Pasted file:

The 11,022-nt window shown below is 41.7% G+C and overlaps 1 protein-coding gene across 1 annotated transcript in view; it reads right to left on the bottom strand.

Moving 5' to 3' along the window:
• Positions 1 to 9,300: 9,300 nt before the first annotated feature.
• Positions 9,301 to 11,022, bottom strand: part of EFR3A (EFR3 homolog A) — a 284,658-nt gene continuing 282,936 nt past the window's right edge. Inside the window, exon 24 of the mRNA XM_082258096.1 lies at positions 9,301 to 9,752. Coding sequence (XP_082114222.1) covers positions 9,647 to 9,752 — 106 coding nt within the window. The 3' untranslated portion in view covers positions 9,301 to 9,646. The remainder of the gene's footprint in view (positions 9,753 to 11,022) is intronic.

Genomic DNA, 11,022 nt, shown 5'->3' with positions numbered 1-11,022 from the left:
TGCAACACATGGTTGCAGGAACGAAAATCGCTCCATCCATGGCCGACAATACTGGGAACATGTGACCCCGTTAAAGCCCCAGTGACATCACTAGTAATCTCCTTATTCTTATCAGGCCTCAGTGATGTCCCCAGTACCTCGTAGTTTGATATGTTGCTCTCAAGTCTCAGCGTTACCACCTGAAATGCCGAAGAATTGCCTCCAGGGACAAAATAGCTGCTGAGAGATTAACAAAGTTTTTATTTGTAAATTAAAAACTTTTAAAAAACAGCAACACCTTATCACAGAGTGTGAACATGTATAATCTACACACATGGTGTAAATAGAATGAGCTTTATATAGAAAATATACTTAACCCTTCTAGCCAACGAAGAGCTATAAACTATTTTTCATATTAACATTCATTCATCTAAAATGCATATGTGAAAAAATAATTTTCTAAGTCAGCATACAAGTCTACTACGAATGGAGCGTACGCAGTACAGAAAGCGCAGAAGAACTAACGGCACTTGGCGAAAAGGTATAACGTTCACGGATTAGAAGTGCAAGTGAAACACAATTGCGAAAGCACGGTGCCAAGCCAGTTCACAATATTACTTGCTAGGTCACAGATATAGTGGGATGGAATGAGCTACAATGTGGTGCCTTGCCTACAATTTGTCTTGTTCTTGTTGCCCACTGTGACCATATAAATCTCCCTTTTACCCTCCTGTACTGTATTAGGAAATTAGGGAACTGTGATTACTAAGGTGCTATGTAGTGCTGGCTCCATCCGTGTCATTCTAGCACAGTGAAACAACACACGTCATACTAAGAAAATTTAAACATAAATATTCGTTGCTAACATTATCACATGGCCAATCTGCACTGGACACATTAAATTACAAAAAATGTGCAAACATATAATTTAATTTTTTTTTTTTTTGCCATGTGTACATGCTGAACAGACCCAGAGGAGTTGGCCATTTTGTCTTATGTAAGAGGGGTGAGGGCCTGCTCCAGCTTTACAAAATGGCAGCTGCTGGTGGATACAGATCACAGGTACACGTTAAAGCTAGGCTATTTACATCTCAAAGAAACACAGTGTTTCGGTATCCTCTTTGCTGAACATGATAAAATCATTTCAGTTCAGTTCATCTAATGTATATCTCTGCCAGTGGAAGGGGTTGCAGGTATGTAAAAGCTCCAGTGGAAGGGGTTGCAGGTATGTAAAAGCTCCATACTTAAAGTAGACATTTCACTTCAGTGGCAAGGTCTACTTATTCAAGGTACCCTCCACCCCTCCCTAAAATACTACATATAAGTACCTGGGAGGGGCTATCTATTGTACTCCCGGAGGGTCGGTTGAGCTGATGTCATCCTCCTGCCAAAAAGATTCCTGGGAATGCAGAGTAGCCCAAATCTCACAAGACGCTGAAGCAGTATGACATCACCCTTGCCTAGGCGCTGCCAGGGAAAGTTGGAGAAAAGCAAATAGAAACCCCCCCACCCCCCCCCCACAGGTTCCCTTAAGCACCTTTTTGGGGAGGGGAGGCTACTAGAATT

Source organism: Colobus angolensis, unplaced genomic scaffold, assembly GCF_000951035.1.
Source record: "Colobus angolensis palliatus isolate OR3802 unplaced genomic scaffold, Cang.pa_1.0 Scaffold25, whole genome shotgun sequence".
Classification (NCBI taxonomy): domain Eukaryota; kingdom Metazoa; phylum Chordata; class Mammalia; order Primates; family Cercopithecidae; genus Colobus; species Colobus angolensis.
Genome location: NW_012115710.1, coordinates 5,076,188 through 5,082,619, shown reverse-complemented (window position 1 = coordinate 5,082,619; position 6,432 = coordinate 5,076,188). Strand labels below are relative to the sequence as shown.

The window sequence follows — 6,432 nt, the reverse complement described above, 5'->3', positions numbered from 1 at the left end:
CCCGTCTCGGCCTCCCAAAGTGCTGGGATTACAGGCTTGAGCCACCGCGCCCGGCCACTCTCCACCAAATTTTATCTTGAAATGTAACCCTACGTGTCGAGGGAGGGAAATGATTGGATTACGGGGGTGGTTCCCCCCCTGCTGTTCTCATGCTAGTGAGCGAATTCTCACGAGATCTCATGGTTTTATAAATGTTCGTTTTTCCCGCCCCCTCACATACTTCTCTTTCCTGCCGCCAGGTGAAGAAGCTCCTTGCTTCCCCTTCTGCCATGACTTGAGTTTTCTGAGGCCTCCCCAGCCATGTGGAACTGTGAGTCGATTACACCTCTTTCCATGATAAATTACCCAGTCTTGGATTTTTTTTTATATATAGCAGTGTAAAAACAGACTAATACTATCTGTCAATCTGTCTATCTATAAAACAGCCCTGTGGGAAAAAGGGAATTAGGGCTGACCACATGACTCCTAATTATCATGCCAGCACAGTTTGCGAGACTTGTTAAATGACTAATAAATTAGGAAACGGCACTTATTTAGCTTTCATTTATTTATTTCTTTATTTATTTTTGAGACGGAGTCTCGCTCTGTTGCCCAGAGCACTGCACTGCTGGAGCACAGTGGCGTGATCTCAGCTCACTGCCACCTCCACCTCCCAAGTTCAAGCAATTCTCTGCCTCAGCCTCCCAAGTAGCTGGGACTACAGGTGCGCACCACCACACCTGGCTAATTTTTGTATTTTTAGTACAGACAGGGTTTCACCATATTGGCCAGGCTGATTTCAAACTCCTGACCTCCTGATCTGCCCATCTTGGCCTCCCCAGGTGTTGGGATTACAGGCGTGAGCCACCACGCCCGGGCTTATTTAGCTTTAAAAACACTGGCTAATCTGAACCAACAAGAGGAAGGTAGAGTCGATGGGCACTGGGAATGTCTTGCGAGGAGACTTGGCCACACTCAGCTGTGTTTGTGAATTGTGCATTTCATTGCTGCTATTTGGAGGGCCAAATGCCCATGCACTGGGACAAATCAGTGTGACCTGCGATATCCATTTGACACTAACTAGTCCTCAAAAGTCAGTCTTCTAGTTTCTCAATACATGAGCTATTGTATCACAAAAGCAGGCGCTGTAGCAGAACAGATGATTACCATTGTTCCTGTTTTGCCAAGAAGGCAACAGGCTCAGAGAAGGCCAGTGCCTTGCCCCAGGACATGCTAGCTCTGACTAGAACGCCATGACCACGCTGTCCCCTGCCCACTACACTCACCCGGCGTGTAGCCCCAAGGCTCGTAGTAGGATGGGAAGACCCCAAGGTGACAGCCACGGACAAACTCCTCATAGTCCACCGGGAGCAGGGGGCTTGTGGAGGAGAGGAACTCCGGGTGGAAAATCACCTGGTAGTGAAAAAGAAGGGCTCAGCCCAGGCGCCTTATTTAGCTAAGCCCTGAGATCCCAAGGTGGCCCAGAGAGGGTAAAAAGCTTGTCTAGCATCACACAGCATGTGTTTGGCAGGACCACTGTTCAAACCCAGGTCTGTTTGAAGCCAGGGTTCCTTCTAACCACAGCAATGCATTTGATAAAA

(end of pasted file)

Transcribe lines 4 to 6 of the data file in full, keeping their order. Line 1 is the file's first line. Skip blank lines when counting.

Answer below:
• Positions 9,301 to 11,022, bottom strand: part of EFR3A (EFR3 homolog A) — a 284,658-nt gene continuing 282,936 nt past the window's right edge. Inside the window, exon 24 of the mRNA XM_082258096.1 lies at positions 9,301 to 9,752. Coding sequence (XP_082114222.1) covers positions 9,647 to 9,752 — 106 coding nt within the window. The 3' untranslated portion in view covers positions 9,301 to 9,646. The remainder of the gene's footprint in view (positions 9,753 to 11,022) is intronic.

Genomic DNA, 11,022 nt, shown 5'->3' with positions numbered 1-11,022 from the left:
TGCAACACATGGTTGCAGGAACGAAAATCGCTCCATCCATGGCCGACAATACTGGGAACATGTGACCCCGTTAAAGCCCCAGTGACATCACTAGTAATCTCCTTATTCTTATCAGGCCTCAGTGATGTCCCCAGTACCTCGTAGTTTGATATGTTGCTCTCAAGTCTCAGCGTTACCACCTGAAATGCCGAAGAATTGCCTCCAGGGACAAAATAGCTGCTGAGAGATTAACAAAGTTTTTATTTGTAAATTAAAAACTTTTAAAAAACAGCAACACCTTATCACAGAGTGTGAACATGTATAATCTACACACATGGTGTAAATAGAATGAGCTTTATATAGAAAATATACTTAACCCTTCTAGCCAACGAAGAGCTATAAACTATTTTTCATATTAACATTCATTCATCTAAAATGCATATGTGAAAAAATAATTTTCTAAGTCAGCATACAAGTCTACTACGAATGGAGCGTACGCAGTACAGAAAGCGCAGAAGAACTAACGGCACTTGGCGAAAAGGTATAACGTTCACGGATTAGAAGTGCAAGTGAAACACAATTGCGAAAGCACGGTGCCAAGCCAGTTCACAATATTACTTGCTAGGTCACAGATATAGTGGGATGGAATGAGCTACAATGTGGTGCCTTGCCTACAATTTGTCTTGTTCTTGTTGCCCACTGTGACCATATAAATCTCCCTTTTACCCTCCTGTACTGTATTAGGAAATTAGGGAACTGTGATTACTAAGGTGCTATGTAGTGCTGGCTCCATCCGTGTCATTCTAGCACAGTGAAACAACACACGTCATACTAAGAAAATTTAAACATAAATATTCGTTGCTAACATTATCACATGGCCAATCTGCACTGGACACATTAAATTACAAAAAATGTGCAAACATATAATTTAATTTTTTTTTTTTTTGCCATGTGTACATGCTGAACAGACCCAGAGGAGTTGGCCATTTTGTCTTATGTAAGAGGGGTGAGGGCCTGCTCCAGCTTTACAAAATGGCAGCTGCTGGTGGATACAGATCACAGGTACACGTTAAAGCTAGGCTATTTACATCTCAAAGAAACACAGTGTTTCGGTATCCTCTTTGCTGAACATGATAAAATCATTTCAGTTCAGTTCATCTAATGTATATCTCTGCCAGTGGAAGGGGTTGCAGGTATGTAAAAGCTCCAGTGGAAGGGGTTGCAGGTATGTAAAAGCTCCATACTTAAAGTAGACATTTCACTTCAGTGGCAAGGTCTACTTATTCAAGGTACCCTCCACCCCTCCCTAAAATACTACATATAAGTACCTGGGAGGGGCTATCTATTGTACTCCCGGAGGGTCGGTTGAGCTGATGTCATCCTCCTGCCAAAAAGATTCCTGGGAATGCAGAGTAGCCCAAATCTCACAAGACGCTGAAGCAGTATGACATCACCCTTGCCTAGGCGCTGCCAGGGAAAGTTGGAGAAAAGCAAATAGAAACCCCCCCACCCCCCCCCCACAGGTTCCCTTAAGCACCTTTTTGGGGAGGGGAGGCTACTAGAATT